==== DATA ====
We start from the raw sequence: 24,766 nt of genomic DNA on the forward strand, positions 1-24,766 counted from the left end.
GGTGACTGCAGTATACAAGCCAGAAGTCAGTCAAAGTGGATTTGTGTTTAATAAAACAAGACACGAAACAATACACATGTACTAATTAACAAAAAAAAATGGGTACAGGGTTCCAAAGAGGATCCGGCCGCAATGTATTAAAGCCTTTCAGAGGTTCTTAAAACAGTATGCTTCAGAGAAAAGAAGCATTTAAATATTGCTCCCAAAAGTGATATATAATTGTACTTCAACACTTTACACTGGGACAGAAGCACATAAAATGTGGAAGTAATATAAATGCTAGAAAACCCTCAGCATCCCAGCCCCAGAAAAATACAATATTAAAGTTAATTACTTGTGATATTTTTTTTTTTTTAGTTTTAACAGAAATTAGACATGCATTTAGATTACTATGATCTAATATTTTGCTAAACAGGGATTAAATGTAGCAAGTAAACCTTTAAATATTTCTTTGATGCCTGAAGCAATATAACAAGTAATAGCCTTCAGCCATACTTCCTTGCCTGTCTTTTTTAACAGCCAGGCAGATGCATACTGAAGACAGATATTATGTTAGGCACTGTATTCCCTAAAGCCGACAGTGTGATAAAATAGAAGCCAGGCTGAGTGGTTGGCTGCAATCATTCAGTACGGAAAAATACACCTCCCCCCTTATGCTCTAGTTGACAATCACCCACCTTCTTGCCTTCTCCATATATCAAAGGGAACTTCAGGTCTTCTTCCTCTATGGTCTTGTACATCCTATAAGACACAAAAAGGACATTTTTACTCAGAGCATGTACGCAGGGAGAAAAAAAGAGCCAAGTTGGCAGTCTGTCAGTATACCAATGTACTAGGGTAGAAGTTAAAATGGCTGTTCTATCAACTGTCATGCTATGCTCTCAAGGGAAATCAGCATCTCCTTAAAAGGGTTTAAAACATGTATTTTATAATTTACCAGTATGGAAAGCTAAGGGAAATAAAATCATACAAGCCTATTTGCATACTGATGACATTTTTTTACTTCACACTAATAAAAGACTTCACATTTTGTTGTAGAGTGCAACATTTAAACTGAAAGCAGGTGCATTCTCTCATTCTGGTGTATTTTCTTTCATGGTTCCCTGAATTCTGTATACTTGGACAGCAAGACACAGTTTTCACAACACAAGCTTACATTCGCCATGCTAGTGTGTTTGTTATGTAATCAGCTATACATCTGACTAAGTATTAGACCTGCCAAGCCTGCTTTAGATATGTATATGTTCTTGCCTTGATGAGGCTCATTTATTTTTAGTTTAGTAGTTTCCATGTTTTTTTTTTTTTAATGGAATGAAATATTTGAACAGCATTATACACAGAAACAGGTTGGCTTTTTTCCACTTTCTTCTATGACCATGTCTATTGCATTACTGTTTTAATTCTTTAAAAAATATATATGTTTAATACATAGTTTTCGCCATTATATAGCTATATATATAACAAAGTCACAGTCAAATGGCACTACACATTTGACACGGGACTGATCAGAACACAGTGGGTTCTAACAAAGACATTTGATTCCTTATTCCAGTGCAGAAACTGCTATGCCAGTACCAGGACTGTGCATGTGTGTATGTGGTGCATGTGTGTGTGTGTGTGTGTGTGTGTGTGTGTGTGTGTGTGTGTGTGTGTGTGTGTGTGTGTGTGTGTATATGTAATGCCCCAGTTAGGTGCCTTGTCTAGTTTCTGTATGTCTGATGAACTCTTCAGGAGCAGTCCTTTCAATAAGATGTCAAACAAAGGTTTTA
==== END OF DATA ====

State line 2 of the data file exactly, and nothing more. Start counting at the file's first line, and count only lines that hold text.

GGTGACTGCAGTATACAAGCCAGAAGTCAGTCAAAGTGGATTTGTGTTTAATAAAACAAGACACGAAACAATACACATGTACTAATTAACAAAAAAAAATGGGTACAGGGTTCCAAAGAGGATCCGGCCGCAATGTATTAAAGCCTTTCAGAGGTTCTTAAAACAGTATGCTTCAGAGAAAAGAAGCATTTAAATATTGCTCCCAAAAGTGATATATAATTGTACTTCAACACTTTACACTGGGACAGAAGCACATAAAATGTGGAAGTAATATAAATGCTAGAAAACCCTCAGCATCCCAGCCCCAGAAAAATACAATATTAAAGTTAATTACTTGTGATATTTTTTTTTTTTTAGTTTTAACAGAAATTAGACATGCATTTAGATTACTATGATCTAATATTTTGCTAAACAGGGATTAAATGTAGCAAGTAAACCTTTAAATATTTCTTTGATGCCTGAAGCAATATAACAAGTAATAGCCTTCAGCCATACTTCCTTGCCTGTCTTTTTTAACAGCCAGGCAGATGCATACTGAAGACAGATATTATGTTAGGCACTGTATTCCCTAAAGCCGACAGTGTGATAAAATAGAAGCCAGGCTGAGTGGTTGGCTGCAATCATTCAGTACGGAAAAATACACCTCCCCCCTTATGCTCTAGTTGACAATCACCCACCTTCTTGCCTTCTCCATATATCAAAGGGAACTTCAGGTCTTCTTCCTCTATGGTCTTGTACATCCTATAAGACACAAAAAGGACATTTTTACTCAGAGCATGTACGCAGGGAGAAAAAAAGAGCCAAGTTGGCAGTCTGTCAGTATACCAATGTACTAGGGTAGAAGTTAAAATGGCTGTTCTATCAACTGTCATGCTATGCTCTCAAGGGAAATCAGCATCTCCTTAAAAGGGTTTAAAACATGTATTTTATAATTTACCAGTATGGAAAGCTAAGGGAAATAAAATCATACAAGCCTATTTGCATACTGATGACATTTTTTTACTTCACACTAATAAAAGACTTCACATTTTGTTGTAGAGTGCAACATTTAAACTGAAAGCAGGTGCATTCTCTCATTCTGGTGTATTTTCTTTCATGGTTCCCTGAATTCTGTATACTTGGACAGCAAGACACAGTTTTCACAACACAAGCTTACATTCGCCATGCTAGTGTGTTTGTTATGTAATCAGCTATACATCTGACTAAGTATTAGACCTGCCAAGCCTGCTTTAGATATGTATATGTTCTTGCCTTGATGAGGCTCATTTATTTTTAGTTTAGTAGTTTCCATGTTTTTTTTTTTTTAATGGAATGAAATATTTGAACAGCATTATACACAGAAACAGGTTGGCTTTTTTCCACTTTCTTCTATGACCATGTCTATTGCATTACTGTTTTAATTCTTTAAAAAATATATATGTTTAATACATAGTTTTCGCCATTATATAGCTATATATATAACAAAGTCACAGTCAAATGGCACTACACATTTGACACGGGACTGATCAGAACACAGTGGGTTCTAACAAAGACATTTGATTCCTTATTCCAGTGCAGAAACTGCTATGCCAGTACCAGGACTGTGCATGTGTGTATGTGGTGCATGTGTGTGTGTGTGTGTGTGTGTGTGTGTGTGTGTGTGTGTGTGTGTGTGTGTGTGTGTGTGTGTGTATATGTAATGCCCCAGTTAGGTGCCTTGTCTAGTTTCTGTATGTCTGATGAACTCTTCAGGAGCAGTCCTTTCAATAAGATGTCAAACAAAGGTTTTA